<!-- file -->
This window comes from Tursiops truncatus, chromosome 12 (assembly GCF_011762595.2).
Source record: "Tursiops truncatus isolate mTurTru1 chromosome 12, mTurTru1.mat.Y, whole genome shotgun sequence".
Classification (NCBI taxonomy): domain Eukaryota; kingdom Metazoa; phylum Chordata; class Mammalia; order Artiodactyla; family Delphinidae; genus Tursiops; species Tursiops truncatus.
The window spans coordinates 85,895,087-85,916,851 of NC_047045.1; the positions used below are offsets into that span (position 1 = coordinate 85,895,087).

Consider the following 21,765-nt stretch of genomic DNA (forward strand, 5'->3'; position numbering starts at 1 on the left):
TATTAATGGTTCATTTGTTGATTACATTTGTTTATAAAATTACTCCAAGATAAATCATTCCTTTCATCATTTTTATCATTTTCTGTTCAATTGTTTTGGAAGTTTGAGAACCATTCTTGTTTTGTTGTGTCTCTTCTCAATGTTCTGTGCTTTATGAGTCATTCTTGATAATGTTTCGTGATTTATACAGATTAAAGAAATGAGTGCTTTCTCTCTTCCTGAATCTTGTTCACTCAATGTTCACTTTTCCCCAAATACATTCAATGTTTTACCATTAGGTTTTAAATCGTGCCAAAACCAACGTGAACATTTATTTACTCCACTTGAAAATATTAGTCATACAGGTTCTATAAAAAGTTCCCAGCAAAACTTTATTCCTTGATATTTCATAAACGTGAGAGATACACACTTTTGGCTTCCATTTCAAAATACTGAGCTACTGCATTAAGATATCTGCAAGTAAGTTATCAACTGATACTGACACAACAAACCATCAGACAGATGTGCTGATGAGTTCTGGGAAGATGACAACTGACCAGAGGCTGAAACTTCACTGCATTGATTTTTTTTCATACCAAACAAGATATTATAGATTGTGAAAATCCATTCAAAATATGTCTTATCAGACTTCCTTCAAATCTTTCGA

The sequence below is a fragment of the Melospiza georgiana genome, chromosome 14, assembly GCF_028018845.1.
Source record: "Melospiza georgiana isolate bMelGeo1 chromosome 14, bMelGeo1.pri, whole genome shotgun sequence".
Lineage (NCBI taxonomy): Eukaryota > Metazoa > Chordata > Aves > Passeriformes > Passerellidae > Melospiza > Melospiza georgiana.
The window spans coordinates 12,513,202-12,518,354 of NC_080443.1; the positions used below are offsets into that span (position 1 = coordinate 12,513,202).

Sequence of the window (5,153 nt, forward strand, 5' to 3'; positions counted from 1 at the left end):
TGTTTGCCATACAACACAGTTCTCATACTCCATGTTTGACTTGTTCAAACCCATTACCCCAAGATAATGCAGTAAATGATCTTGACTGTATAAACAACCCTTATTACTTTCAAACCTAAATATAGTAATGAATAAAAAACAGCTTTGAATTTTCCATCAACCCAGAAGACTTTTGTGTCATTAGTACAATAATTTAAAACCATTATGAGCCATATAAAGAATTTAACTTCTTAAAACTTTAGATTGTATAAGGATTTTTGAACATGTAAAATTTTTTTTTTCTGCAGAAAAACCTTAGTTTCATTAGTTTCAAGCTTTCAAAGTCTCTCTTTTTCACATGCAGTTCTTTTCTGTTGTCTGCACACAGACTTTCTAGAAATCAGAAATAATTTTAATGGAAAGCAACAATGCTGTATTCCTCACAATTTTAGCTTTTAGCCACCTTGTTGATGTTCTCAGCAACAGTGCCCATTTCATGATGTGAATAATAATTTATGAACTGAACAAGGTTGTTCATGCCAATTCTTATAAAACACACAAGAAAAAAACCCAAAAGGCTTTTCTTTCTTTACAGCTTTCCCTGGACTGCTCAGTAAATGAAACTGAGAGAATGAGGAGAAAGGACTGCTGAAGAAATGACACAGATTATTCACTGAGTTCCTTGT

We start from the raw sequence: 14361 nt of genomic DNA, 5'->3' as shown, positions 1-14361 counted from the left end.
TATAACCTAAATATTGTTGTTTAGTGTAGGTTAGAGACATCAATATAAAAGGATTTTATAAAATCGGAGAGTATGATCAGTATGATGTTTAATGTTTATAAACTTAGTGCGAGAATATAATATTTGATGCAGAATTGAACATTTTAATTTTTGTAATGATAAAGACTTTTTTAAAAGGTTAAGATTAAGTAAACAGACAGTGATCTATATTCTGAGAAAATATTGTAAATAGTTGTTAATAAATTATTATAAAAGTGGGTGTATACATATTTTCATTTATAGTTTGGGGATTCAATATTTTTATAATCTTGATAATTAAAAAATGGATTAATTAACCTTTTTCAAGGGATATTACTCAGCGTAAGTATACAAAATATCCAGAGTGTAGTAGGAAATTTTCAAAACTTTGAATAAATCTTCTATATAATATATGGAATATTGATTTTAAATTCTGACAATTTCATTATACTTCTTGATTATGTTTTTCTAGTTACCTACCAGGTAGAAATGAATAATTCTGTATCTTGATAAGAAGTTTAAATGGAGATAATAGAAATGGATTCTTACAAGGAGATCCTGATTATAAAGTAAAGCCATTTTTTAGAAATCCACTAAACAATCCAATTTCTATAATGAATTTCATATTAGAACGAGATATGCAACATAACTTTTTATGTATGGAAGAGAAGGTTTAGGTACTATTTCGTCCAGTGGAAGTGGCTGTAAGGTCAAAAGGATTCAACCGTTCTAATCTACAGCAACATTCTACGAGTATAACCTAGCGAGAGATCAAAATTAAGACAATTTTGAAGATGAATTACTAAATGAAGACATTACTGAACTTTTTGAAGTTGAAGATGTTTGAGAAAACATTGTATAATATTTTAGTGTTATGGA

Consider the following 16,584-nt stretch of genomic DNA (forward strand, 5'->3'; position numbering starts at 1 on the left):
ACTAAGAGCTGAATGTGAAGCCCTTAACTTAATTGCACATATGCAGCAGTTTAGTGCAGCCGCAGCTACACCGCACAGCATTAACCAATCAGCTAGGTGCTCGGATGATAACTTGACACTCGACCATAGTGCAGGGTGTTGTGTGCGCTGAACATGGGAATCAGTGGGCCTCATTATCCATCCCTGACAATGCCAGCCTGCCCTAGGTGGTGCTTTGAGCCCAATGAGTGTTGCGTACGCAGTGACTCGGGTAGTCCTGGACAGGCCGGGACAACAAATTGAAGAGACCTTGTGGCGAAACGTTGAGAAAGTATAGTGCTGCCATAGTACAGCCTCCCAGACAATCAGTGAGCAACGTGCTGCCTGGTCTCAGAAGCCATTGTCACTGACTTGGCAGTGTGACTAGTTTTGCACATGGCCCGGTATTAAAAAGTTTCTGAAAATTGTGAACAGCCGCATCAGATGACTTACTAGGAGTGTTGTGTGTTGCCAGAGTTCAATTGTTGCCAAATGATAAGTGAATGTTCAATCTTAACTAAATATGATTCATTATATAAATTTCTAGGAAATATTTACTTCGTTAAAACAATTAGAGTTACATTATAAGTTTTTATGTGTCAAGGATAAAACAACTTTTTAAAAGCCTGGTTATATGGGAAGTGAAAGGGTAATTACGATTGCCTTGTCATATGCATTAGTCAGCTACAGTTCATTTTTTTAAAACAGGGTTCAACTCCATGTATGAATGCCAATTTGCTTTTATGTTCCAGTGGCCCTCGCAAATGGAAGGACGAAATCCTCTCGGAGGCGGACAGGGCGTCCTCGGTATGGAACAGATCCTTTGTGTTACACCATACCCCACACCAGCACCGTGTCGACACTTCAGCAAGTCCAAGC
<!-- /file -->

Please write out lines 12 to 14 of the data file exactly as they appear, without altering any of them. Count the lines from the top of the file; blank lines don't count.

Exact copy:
TGTTTGCCATACAACACAGTTCTCATACTCCATGTTTGACTTGTTCAAACCCATTACCCCAAGATAATGCAGTAAATGATCTTGACTGTATAAACAACCCTTATTACTTTCAAACCTAAATATAGTAATGAATAAAAAACAGCTTTGAATTTTCCATCAACCCAGAAGACTTTTGTGTCATTAGTACAATAATTTAAAACCATTATGAGCCATATAAAGAATTTAACTTCTTAAAACTTTAGATTGTATAAGGATTTTTGAACATGTAAAATTTTTTTTTTCTGCAGAAAAACCTTAGTTTCATTAGTTTCAAGCTTTCAAAGTCTCTCTTTTTCACATGCAGTTCTTTTCTGTTGTCTGCACACAGACTTTCTAGAAATCAGAAATAATTTTAATGGAAAGCAACAATGCTGTATTCCTCACAATTTTAGCTTTTAGCCACCTTGTTGATGTTCTCAGCAACAGTGCCCATTTCATGATGTGAATAATAATTTATGAACTGAACAAGGTTGTTCATGCCAATTCTTATAAAACACACAAGAAAAAAACCCAAAAGGCTTTTCTTTCTTTACAGCTTTCCCTGGACTGCTCAGTAAATGAAACTGAGAGAATGAGGAGAAAGGACTGCTGAAGAAATGACACAGATTATTCACTGAGTTCCTTGT

We start from the raw sequence: 14361 nt of genomic DNA, 5'->3' as shown, positions 1-14361 counted from the left end.
TATAACCTAAATATTGTTGTTTAGTGTAGGTTAGAGACATCAATATAAAAGGATTTTATAAAATCGGAGAGTATGATCAGTATGATGTTTAATGTTTATAAACTTAGTGCGAGAATATAATATTTGATGCAGAATTGAACATTTTAATTTTTGTAATGATAAAGACTTTTTTAAAAGGTTAAGATTAAGTAAACAGACAGTGATCTATATTCTGAGAAAATATTGTAAATAGTTGTTAATAAATTATTATAAAAGTGGGTGTATACATATTTTCATTTATAGTTTGGGGATTCAATATTTTTATAATCTTGATAATTAAAAAATGGATTAATTAACCTTTTTCAAGGGATATTACTCAGCGTAAGTATACAAAATATCCAGAGTGTAGTAGGAAATTTTCAAAACTTTGAATAAATCTTCTATATAATATATGGAATATTGATTTTAAATTCTGACAATTTCATTATACTTCTTGATTATGTTTTTCTAGTTACCTACCAGGTAGAAATGAATAATTCTGTATCTTGATAAGAAGTTTAAATGGAGATAATAGAAATGGATTCTTACAAGGAGATCCTGATTATAAAGTAAAGCCATTTTTTAGAAATCCACTAAACAATCCAATTTCTATAATGAATTTCATATTAGAACGAGATATGCAACATAACTTTTTATGTATGGAAGAGAAGGTTTAGGTACTATTTCGTCCAGTGGAAGTGGCTGTAAGGTCAAAAGGATTCAACCGTTCTAATCTACAGCAACATTCTACGAGTATAACCTAGCGAGAGATCAAAATTAAGACAATTTTGAAGATGAATTACTAAATGAAGACATTACTGAACTTTTTGAAGTTGAAGATGTTTGAGAAAACATTGTATAATATTTTAGTGTTATGGA